Some campaigns offer you a choice in the way that the funding process is conducted. Indiegogo, for example, gives you two options: flexible funding, and fixed funding. Both options take 4% of your earnings if you reach your goal amount. Should you choose flexible funding, however, 9% of your earnings are kept by Indiegogo if you do not reach your goal. With fixed funding, however, if you do not reach your goal, you keep nothing, and Indiegogo returns all of your earnings to the investors.
This is something you should keep in mind as you plan out your fundraising strategy – you may end up with insufficient funding if you do not reach your goal, and an additional 9% is taken from that amount.
What do you need to get started?
Idea + Data
As described in the previous installment of our series on Funding Your App, your idea and your supporting data are integral to the success of your fundraising campaign. Without an idea that people can get behind, and without any strong data to support your idea, potential investors may find the investment to be too risky.
In the Crowdfunding Round, your campaign is everything. It should be intriguing enough to bring potential investors to your page, and keep their attention for long enough for you to convince them that they should invest. There are three major components to any strong crowdfunding campaign:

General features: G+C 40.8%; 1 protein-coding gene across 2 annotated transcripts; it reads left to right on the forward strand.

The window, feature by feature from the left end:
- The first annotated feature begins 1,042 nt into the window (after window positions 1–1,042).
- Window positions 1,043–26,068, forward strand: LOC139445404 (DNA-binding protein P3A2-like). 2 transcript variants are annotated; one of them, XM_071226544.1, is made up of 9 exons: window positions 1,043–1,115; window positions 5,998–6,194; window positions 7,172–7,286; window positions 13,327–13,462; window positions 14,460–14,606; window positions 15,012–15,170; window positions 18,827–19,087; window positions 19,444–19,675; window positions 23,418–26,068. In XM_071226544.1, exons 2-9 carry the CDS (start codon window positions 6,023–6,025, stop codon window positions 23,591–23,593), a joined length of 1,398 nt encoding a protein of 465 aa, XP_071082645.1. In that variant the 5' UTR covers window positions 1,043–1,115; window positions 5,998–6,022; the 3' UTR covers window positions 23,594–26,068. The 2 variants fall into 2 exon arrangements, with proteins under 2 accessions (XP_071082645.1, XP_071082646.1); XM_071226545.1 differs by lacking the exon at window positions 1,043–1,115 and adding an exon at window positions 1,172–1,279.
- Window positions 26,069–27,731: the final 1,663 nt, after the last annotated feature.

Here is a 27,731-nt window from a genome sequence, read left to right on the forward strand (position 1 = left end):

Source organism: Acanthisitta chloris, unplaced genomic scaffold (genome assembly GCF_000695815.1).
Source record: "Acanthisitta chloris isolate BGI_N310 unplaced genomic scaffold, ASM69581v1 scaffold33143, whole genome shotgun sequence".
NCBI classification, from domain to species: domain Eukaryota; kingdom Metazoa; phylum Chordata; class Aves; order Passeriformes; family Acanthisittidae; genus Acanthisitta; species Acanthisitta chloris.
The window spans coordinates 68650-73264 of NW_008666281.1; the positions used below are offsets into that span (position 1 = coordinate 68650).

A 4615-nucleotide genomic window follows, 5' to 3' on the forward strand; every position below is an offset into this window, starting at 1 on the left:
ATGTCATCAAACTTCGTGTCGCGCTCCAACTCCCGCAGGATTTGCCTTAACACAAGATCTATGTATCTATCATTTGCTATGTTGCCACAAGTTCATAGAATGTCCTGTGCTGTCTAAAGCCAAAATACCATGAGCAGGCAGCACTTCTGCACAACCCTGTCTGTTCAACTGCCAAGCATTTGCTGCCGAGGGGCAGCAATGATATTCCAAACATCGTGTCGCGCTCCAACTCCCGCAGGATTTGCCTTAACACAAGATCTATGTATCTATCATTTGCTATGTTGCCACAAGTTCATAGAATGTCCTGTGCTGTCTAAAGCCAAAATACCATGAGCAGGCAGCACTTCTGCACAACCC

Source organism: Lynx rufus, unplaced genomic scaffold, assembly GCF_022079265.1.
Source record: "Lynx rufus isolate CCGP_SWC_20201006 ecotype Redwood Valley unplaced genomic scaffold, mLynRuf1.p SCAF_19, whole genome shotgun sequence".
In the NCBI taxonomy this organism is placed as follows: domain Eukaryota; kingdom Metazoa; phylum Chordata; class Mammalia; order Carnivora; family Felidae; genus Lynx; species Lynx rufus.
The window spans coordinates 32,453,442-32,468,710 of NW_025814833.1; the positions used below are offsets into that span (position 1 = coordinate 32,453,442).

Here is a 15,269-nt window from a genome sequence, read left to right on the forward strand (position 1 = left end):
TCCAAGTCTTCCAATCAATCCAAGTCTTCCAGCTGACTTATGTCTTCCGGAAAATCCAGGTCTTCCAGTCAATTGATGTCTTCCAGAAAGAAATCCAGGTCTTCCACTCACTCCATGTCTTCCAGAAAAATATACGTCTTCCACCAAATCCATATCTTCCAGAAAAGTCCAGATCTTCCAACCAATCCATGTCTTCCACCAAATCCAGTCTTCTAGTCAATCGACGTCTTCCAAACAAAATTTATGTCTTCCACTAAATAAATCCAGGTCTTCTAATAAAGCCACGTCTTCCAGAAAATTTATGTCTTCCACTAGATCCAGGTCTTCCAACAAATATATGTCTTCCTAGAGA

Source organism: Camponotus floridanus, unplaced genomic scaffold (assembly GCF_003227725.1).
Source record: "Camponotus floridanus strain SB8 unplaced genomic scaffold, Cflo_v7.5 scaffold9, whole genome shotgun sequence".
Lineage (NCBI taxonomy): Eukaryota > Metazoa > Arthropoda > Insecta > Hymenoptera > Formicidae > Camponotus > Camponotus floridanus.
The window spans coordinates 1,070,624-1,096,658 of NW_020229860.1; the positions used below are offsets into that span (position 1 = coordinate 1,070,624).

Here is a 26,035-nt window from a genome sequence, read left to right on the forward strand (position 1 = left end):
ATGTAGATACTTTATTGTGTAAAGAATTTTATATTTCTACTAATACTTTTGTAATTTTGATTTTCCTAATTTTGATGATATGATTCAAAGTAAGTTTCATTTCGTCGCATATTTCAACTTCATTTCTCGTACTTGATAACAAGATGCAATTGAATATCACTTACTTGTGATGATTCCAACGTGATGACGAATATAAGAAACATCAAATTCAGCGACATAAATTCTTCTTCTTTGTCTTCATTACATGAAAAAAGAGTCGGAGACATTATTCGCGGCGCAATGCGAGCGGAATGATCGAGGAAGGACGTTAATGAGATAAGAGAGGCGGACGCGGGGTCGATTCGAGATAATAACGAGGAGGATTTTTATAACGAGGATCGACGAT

1. Plan and Reasons – This component of the campaign building process is essentially your idea and it's supporting data, wrapped up in a concise format. The purpose of doing so is to ensure that you have a statement of purpose which you may reference in order to ensure a consistent theme and message across your campaign.
2. Written Pitch – The written pitch is the part of your campaign that potential investors will be able to see and read when they visit your page. When constructing an effective written pitch, you ought to put the most important information first, such as why you are raising money. If you construct your written pitch in a compelling manner, you will be more likely to hold the attention of potential investors. Additionally providing a brief breakdown of the budget will go a long way in establishing trust between you and your potential investors.
3. Video – Your video pitch is your secret weapon. Your 1-3 minute video should invite the audience to join you on your journey to make your idea a reality. The idea here is simple: create a short video, design the first 10 seconds in such a way that your audience will get excited about the project, and make it personal. Add in a sneak peak of the product, some compelling background music, and a call to action to give your video an edge.